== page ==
Serifos Island, Greece
Greece is a country full of legends. Many of its landmarks are world-famous: for example, Mount Olympus. Smaller islands are not as well-known, but they are inextricably linked to the myths of ancient Greece. One of them is the island of Serifos in the Aegean Sea, which is part of the Cyclades archipelago.
It has a 83-km (51.6-mile) coastline and is home to under 1,500 people. The chroniclers mention that it is one of the few islands that refused to submit to the great conqueror Xerxes. Another curious record of the past is related to nature: observers noted that local frogs did not make any sounds. This even produced a saying about silent people: they are called "frogs of Serifos" in Greece.
But Serifos is best remembered in mythology: according to legends, it was here that the waves washed ashore the box in which Danaë and her son Perseus were imprisoned. It was here that this hero grew up and matured, and it was here that he brought the head of the Gorgon Medusa, the monster that turned people to stone when they looked at her.
During the Roman Empire, Serifos was a place of exile for people who were unwanted by the rulers. In the late 19th century, the island experienced an economic boom thanks to the development of iron ore deposits, but in the 1960s, the mines were shut down, and now Serifos is growing in two areas: agriculture and tourism. Travelers are attracted by its tranquility and very clean beaches - there are about 50 of them on the island!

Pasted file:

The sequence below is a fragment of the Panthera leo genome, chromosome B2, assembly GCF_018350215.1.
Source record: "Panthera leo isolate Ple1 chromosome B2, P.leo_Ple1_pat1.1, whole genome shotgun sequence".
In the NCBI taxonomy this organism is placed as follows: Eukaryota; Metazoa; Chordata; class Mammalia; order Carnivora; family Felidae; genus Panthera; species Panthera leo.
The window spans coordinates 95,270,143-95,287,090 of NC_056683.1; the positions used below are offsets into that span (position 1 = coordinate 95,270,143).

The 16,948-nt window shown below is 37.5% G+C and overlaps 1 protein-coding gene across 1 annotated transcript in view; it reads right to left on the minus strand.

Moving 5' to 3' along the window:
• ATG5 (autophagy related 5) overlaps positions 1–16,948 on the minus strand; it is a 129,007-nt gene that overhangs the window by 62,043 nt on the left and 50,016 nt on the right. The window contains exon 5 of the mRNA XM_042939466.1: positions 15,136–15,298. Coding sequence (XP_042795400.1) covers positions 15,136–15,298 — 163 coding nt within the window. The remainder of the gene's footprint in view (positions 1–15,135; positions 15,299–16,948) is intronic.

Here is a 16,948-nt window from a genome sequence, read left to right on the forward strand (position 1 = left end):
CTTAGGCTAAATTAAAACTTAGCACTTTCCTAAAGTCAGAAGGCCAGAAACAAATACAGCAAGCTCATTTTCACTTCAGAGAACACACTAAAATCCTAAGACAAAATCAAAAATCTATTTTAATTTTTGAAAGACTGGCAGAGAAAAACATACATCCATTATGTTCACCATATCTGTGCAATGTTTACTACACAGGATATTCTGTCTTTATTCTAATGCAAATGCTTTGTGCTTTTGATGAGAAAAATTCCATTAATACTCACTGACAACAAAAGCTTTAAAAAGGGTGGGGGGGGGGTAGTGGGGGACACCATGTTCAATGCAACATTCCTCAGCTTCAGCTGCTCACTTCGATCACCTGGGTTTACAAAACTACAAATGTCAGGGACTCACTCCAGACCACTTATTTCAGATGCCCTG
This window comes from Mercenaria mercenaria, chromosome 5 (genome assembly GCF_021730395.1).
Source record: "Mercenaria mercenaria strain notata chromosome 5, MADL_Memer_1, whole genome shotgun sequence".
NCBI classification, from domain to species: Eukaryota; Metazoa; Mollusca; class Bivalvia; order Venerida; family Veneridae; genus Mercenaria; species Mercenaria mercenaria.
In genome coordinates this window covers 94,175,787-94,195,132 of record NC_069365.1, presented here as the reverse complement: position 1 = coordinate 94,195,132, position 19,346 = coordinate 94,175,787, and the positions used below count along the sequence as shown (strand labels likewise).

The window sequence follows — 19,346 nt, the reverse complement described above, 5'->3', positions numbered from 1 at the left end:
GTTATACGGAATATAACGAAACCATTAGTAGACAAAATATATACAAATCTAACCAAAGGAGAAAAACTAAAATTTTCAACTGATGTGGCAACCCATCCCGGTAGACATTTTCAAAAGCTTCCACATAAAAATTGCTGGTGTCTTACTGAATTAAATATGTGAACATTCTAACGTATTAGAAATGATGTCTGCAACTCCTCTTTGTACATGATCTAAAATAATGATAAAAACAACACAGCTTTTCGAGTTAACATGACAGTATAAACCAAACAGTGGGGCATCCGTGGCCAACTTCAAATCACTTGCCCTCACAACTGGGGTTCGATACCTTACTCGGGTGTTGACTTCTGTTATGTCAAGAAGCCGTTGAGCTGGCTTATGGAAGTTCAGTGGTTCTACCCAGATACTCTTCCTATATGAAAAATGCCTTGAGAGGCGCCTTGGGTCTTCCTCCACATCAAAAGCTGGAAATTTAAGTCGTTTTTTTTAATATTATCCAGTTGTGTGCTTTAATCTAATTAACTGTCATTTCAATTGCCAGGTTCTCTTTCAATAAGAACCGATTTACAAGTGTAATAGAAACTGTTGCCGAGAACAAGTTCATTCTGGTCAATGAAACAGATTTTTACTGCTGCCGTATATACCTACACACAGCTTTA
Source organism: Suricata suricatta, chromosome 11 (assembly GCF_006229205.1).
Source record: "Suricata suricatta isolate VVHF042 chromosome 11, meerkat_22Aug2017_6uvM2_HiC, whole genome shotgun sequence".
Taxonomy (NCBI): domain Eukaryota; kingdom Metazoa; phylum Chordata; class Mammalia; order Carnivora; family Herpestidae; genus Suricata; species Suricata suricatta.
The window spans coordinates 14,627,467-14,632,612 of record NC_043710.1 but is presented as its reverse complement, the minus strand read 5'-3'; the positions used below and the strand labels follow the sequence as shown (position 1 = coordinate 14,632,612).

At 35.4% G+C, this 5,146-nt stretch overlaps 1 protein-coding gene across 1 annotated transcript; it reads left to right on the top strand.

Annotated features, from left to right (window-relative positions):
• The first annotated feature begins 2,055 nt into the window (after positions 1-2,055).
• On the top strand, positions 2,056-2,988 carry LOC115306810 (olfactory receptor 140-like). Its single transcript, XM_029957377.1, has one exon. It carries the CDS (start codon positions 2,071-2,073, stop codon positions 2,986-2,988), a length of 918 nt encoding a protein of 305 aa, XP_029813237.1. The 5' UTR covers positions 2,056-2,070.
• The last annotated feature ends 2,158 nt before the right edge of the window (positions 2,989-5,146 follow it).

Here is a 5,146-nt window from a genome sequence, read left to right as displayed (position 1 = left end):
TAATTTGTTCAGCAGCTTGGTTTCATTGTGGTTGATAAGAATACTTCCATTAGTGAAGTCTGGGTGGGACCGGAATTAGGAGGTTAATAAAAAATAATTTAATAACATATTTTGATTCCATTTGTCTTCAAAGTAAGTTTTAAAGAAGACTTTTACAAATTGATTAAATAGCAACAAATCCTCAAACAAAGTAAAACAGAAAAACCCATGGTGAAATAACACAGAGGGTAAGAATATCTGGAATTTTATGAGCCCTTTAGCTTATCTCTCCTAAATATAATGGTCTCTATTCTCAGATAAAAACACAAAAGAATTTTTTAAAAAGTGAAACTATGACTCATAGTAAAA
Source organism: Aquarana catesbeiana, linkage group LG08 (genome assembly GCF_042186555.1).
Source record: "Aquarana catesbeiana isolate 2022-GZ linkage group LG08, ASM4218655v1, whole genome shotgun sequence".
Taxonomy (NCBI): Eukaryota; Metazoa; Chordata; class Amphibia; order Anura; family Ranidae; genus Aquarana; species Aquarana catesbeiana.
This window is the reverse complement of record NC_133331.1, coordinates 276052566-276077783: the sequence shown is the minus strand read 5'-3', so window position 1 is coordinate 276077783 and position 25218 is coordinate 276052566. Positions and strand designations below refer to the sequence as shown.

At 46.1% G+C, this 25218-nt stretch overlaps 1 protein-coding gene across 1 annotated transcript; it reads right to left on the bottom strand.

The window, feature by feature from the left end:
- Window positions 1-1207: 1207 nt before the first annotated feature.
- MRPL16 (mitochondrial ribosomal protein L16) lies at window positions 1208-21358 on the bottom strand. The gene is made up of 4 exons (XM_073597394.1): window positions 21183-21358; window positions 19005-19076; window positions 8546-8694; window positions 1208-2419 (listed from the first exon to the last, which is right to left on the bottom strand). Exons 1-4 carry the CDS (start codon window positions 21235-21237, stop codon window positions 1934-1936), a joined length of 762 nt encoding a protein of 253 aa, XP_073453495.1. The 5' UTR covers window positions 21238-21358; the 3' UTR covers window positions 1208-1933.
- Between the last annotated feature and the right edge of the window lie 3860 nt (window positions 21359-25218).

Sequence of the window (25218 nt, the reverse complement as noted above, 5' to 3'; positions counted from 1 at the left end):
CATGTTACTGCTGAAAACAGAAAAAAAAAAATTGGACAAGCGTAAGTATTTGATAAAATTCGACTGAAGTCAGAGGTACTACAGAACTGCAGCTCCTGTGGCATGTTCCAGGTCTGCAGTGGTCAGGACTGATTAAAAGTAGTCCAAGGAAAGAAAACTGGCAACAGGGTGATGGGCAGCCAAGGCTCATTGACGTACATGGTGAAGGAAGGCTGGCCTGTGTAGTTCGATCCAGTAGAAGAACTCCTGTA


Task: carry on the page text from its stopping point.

The main port is Livadi, and above it, at an altitude of 200 m (656 ft), is the capital, Chora. It has the remains of a medieval castle of white marble; the top of the mountain offers a breathtaking view of the sea. The island also hosts several churches and a fortified monastery built in the 16th century. A walk with AirPano will let you experience this amazing virgin corner of Greece too!
Photos by Ádám Plézer
11 November 2022